Mr. Shumate at the Oklahoma Dharma Center.
I was born and raised in the Oklahoma City, Oklahoma area. I grew up during a time of great social unrest in the United States. Violence, death and destruction were being broadcast for the first time. Civil Rights protests, the War in Vietnam and the protests of the war were front and center via television.
I attended a Methodist church and eventually became a member. It was the thing to do and a way to socialize. As I grew older, I began questioning things I was being taught and did not find the answers satisfactory. This questioning led me to a great interest in studying sociology, psychology, and humanities, in a quest for answers. I had great teachers that taught me about the social and civil events that were happening around not just our country, but the world.
I joined the U.S. Navy a few months after graduating high school in September of 1975. This began my first real experience with different cultures. It was also when I began self-medicating with alcohol. I joined within months of the fall of Saigon, so rules were more relaxed than they are today. It was encouraged to “work hard, party hard.” After a while it was just about an everyday occurrence.
After being stationed in Washington state I made two cruises on the USS Enterprise to the Pacific and Indian Oceans with port calls in many Asian countries, a couple of Australian cities, and a stop in Kenya. Being exposed to so many cultures led me to much deeper understanding of human nature. The Asian ports interested me greatly and I felt drawn to the people and cultures. I had been meditating on my own for several years by then and had developed my own style. I really didn’t have any kind of “practice,” just used meditation when I was stressed.
My wife and I eventually transferred to Puerto Rico for three years. I loved the island way of life. It was hard work but very rewarding. My job was going well and I was moving up in rank. I enjoyed going to the many cities and towns around the island. My daughter was born there and brought much happiness into my life.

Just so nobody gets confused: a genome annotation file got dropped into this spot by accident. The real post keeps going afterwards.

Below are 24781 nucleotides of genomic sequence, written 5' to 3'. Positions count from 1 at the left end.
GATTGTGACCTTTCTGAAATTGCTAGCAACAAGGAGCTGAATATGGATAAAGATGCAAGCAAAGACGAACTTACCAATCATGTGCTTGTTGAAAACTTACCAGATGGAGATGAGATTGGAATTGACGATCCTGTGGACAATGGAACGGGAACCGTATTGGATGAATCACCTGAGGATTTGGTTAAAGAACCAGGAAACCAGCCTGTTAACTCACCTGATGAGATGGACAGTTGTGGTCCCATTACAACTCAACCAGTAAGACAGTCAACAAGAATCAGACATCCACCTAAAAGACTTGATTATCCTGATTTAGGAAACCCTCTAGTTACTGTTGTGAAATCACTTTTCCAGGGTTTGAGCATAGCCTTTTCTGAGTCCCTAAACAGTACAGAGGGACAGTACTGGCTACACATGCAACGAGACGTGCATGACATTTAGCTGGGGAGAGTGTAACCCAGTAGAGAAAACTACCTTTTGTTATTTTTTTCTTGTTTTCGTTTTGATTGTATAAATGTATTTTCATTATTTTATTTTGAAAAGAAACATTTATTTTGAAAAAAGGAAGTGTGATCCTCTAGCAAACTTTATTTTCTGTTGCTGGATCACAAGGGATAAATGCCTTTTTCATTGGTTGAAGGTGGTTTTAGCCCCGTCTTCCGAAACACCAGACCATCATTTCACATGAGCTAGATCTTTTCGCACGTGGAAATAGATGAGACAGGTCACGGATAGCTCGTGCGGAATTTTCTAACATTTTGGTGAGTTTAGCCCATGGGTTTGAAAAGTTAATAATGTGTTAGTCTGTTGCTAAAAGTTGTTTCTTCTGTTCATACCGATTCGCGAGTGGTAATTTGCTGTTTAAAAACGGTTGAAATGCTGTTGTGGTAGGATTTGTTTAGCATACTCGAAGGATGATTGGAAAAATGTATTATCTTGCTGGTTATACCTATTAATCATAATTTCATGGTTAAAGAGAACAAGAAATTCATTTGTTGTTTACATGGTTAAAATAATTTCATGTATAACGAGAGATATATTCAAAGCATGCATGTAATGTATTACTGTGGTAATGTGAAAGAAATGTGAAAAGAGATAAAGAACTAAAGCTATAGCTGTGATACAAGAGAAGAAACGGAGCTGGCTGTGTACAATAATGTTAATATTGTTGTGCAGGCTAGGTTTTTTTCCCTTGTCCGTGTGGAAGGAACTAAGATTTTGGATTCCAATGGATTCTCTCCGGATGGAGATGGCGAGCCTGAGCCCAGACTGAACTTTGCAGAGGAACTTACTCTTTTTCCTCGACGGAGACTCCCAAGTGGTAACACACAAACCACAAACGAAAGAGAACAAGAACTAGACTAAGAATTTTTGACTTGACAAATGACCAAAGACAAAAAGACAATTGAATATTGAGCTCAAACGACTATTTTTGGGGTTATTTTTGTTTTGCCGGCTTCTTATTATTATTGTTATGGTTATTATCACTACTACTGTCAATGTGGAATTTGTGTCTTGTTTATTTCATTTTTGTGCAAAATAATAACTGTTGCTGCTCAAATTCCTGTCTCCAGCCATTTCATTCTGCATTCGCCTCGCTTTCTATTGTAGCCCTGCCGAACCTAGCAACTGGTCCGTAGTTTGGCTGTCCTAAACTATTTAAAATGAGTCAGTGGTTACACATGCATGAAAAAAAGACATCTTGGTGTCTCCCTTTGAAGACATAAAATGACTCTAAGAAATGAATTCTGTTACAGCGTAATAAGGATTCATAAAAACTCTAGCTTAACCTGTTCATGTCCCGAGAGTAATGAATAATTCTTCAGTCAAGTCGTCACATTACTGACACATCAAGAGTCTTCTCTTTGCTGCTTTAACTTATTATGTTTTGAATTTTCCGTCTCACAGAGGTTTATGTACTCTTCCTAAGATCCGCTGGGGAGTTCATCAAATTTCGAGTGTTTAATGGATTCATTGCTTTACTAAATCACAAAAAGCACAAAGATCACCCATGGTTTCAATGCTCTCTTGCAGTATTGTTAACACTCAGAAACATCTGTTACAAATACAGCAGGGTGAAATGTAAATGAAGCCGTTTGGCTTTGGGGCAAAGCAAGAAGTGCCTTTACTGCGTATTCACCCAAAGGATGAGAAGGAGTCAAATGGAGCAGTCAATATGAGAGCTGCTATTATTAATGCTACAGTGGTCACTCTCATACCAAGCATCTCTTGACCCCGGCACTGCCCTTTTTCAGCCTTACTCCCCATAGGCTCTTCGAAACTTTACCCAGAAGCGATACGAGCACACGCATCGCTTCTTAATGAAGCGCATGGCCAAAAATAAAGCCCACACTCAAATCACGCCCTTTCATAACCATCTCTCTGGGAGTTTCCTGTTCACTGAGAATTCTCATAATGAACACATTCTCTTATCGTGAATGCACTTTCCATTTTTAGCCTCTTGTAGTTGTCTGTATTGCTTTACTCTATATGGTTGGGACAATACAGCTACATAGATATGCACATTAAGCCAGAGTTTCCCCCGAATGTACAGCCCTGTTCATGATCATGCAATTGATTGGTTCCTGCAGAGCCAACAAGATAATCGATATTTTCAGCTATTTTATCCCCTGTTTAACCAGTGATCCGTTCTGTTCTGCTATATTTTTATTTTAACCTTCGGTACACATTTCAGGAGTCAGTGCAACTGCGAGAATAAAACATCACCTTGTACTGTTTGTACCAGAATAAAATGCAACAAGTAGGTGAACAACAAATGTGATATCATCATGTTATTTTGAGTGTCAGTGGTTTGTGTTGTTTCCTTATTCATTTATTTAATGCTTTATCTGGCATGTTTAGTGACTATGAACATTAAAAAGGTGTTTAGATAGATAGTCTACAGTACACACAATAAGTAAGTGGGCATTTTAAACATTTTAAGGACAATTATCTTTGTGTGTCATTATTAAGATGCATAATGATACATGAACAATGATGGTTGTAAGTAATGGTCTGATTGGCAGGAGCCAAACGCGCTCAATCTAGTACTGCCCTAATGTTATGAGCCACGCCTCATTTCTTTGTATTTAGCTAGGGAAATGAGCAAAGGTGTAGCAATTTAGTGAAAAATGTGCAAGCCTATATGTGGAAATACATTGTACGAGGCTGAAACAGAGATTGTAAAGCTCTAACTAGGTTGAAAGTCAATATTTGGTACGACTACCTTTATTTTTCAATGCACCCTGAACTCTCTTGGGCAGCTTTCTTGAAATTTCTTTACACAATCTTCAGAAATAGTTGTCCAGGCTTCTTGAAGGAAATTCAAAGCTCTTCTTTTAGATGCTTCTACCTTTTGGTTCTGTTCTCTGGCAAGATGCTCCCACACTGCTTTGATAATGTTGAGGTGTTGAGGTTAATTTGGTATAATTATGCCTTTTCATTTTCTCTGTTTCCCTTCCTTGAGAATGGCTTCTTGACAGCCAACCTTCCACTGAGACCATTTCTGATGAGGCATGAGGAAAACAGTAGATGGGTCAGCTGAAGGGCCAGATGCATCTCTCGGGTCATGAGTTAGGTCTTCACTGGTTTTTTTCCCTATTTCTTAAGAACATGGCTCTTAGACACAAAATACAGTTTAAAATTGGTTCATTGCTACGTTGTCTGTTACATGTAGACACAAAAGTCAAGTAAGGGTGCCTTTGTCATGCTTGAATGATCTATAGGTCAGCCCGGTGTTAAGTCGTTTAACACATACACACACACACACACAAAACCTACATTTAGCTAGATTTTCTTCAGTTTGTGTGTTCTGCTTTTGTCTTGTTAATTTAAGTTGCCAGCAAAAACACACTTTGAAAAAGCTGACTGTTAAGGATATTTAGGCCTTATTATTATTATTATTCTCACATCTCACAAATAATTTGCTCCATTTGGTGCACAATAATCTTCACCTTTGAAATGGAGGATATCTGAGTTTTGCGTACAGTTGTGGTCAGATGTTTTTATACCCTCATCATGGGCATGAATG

We then transferred to Maine. It was a wonderful place and totally different from anywhere I had been. We celebrated the birth of our son, making our family complete. I also visited Iceland and Bermuda.
I chose to leave the Navy in 1985 after 10 years of service. I had a hard time finding work when I got back to Oklahoma. While my meditation still worked, it was very inconsistent. My alcoholism was very serious but helped to numb me from my feelings of failure and inadequacy. I found a job working as an assistant manager for a regional restaurant chain. I eventually was promoted to general manager. I worked in that field for eight years.
In 1993, I was offered a job working for my father in a freight business. It was very rewarding and when my father retired in 1998, I was made the Operations Manager. In 2003, my alcoholism reached its zenith and my wife gave me an ultimatum – either I stopped drinking or my marriage was over.
Looking back on it, I had been a functioning alcoholic for approximately 28 years of my life. Deep down I knew I needed help. I had quit in the past for a few months at a time but always seemed to slip back to what I thought was the answer. I would withdraw from my family and often drank alone, isolated. I blamed everyone for my alcoholism; my family, my parents, grandparents, even my jobs.
I helped coach my son’s little league baseball teams, attended school functions for both of my kids and supported them in every way except the way I should have. I was very hard on my children and often very critical. We had many arguments that would not have happened if I had not been an alcoholic. I was not totally “present.” I quit drinking on May 11, 2003, Mother’s Day, the day of my wife’s ultimatum.